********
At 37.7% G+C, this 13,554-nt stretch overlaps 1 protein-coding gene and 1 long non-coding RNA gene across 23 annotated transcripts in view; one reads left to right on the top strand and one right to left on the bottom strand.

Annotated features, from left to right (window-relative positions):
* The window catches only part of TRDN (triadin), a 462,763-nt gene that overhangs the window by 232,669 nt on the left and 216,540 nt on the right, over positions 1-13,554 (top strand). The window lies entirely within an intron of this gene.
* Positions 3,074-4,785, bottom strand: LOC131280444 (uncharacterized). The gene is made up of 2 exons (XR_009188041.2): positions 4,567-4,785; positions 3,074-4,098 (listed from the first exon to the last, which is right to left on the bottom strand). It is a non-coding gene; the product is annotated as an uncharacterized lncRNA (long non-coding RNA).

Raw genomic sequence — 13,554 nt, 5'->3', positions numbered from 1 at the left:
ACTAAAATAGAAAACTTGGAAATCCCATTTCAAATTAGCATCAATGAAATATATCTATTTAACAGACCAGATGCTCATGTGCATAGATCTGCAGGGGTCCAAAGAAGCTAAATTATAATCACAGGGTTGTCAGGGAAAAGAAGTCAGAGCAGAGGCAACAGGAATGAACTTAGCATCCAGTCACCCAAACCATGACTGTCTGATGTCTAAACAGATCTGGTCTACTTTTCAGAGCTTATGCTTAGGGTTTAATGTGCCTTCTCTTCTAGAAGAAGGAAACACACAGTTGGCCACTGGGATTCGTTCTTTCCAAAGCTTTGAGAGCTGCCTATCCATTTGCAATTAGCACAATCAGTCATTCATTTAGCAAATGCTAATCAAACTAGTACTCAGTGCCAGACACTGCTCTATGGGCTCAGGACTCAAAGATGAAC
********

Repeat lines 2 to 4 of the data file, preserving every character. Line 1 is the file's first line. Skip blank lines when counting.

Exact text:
Annotated features, from left to right (window-relative positions):
* The window catches only part of TRDN (triadin), a 462,763-nt gene that overhangs the window by 232,669 nt on the left and 216,540 nt on the right, over positions 1-13,554 (top strand). The window lies entirely within an intron of this gene.
* Positions 3,074-4,785, bottom strand: LOC131280444 (uncharacterized). The gene is made up of 2 exons (XR_009188041.2): positions 4,567-4,785; positions 3,074-4,098 (listed from the first exon to the last, which is right to left on the bottom strand). It is a non-coding gene; the product is annotated as an uncharacterized lncRNA (long non-coding RNA).